Node Package Manager (NPM) is a software application that comes together with Node.js. It manages all the third-party modules that are available in Node.js. Whenever you need a third-party package, you install it from NPM using the
npm install command.
To import a module you installed from NPM would look something like this:
const newModule = require('newModule')
Node.js Looking Forward
Node.js has a large community of developers now. It has thousands of contributors on GitHub and is used by some of the biggest companies today. But what does the future look like for Node.js?
Node.js has evolved well since it came into existence in 2009. It was originally made for back-end development, but it can do so much more now. You can use Node.js to develop desktop applications, front-end web applications, mobile applications, and command-line tools. Developers will continue to use it for more and more of these applications.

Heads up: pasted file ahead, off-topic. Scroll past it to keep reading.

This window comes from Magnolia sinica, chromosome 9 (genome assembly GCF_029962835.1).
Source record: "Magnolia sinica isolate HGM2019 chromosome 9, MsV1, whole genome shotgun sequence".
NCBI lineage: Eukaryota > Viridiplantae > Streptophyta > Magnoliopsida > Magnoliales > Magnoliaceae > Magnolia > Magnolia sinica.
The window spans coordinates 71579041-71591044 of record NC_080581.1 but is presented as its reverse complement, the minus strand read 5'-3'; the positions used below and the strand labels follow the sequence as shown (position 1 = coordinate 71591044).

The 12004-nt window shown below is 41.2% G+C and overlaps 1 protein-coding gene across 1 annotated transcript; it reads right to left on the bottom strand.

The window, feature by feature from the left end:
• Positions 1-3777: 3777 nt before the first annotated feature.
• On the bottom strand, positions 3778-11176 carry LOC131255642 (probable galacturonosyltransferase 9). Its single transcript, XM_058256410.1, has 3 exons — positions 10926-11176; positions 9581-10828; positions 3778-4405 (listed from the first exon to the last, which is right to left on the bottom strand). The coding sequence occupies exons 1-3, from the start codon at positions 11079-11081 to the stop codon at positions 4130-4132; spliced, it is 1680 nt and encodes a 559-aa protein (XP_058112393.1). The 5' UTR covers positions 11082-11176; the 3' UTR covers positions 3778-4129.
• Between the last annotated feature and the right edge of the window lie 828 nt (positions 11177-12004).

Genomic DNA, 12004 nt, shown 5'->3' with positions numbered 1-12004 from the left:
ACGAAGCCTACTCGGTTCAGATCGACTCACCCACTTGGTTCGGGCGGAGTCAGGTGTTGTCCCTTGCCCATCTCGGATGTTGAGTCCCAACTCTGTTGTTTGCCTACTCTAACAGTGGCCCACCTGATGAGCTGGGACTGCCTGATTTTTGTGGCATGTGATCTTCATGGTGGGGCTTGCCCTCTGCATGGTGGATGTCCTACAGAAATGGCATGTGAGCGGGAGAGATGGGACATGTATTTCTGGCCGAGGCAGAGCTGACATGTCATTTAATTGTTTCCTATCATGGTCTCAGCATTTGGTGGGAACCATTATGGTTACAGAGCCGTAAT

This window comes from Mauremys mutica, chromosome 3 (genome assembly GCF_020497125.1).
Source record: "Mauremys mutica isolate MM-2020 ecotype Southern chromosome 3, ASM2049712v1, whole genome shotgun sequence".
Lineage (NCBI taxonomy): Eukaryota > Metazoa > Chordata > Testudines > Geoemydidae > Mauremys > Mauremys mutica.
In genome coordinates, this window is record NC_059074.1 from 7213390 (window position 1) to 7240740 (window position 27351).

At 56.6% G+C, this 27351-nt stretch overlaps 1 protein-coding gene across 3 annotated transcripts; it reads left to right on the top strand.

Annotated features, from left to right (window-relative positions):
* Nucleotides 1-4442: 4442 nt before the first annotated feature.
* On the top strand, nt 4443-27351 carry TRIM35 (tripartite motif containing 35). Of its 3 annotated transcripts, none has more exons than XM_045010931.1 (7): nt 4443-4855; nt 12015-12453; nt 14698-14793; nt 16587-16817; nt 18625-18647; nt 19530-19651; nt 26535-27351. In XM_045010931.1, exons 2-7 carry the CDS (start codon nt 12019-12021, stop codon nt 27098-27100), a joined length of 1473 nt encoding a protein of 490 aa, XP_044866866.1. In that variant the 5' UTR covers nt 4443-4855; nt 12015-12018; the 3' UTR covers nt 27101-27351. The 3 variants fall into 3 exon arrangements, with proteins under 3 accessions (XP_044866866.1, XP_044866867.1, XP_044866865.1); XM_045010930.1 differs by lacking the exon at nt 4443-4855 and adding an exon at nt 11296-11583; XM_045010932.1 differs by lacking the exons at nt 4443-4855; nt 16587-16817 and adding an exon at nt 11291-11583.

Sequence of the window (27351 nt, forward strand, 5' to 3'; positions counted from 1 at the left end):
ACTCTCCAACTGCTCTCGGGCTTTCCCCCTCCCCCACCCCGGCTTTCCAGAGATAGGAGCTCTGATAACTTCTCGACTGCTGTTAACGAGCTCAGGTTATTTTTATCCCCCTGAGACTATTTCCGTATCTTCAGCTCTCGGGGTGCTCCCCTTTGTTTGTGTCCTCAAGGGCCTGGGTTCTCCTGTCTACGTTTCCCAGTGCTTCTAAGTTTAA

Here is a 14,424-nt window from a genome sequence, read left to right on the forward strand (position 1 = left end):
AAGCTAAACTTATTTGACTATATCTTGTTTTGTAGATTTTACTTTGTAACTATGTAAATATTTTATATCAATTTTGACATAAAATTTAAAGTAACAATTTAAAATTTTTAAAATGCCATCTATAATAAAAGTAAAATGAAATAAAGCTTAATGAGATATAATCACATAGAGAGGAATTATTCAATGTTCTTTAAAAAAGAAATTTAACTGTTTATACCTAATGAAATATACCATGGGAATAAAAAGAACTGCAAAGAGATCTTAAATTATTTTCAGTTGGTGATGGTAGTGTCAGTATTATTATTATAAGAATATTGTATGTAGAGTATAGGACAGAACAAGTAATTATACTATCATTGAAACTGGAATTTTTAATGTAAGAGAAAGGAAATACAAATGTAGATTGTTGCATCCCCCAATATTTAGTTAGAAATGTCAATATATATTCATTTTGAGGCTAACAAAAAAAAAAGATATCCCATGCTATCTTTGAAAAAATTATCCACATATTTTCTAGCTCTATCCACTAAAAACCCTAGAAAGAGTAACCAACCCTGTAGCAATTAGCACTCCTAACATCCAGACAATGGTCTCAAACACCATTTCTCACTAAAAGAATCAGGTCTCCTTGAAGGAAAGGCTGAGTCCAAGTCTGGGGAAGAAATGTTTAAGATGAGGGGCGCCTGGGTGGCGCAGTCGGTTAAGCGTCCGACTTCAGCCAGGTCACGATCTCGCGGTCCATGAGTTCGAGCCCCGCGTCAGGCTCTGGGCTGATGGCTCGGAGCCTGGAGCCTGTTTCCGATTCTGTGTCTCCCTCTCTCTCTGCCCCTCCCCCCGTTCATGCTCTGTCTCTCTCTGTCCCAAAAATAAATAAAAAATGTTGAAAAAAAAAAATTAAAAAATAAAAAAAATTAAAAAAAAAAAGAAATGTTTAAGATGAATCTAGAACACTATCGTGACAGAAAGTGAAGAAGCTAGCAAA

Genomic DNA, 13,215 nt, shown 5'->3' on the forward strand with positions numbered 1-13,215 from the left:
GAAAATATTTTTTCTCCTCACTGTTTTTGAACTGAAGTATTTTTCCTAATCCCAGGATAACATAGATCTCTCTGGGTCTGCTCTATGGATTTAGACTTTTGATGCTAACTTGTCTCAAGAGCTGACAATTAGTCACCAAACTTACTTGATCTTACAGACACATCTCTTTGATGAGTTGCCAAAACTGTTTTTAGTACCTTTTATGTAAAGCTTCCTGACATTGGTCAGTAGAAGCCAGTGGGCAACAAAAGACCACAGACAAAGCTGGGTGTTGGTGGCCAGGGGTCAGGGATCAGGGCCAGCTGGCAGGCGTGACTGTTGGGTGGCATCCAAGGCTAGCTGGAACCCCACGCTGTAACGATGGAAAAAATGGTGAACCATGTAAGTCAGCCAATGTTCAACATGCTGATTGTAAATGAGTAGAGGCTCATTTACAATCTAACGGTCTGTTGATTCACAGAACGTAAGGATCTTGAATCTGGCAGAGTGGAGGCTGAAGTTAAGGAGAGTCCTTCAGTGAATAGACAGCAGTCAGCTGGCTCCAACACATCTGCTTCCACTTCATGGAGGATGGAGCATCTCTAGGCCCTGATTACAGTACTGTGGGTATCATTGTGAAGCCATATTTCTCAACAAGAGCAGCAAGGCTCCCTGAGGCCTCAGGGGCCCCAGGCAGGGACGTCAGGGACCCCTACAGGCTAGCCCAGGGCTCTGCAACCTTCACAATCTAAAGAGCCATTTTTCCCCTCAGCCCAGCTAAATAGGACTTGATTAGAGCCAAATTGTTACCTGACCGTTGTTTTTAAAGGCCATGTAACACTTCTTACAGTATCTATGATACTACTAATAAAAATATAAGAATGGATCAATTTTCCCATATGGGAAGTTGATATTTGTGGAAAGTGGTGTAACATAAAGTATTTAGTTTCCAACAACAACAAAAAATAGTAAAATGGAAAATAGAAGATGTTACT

But Deno is yet to see massive adoption in the Developer Community. It is still a relatively new technology and needs more time to gain ground.
Also, the OpenJS Foundation which is the organization actively managing, developing, and maintaining Node.js has been fixing some of the bugs and the ultimate efficiency of Node.js. More projects are built on top of the Node.js architecture, and that will likely continue to be the case for the foreseeable future.
In this article, you have learned a lot and can now confidently answer the question “What exactly is Node.js?”.
We started by going over the history of Node.js, then properly defined Node.js. After that we elaborated on how Node.js works, explaining components such as the V8 Engine, Libuv, and Event Loop.
After that, we talked about modules in Node.js and NPM. Finally, we looked at what the future could hold for Node.js, and we concluded it will likely only power even more applications.
If you want to learn how to use Node.js to build applications, freeCodeCamp has an entire playlist of tutorials dedicated to it. There is an abundance of resources to learn the technology on the internet, and more are to come.
Good luck building your next application, and see you next time.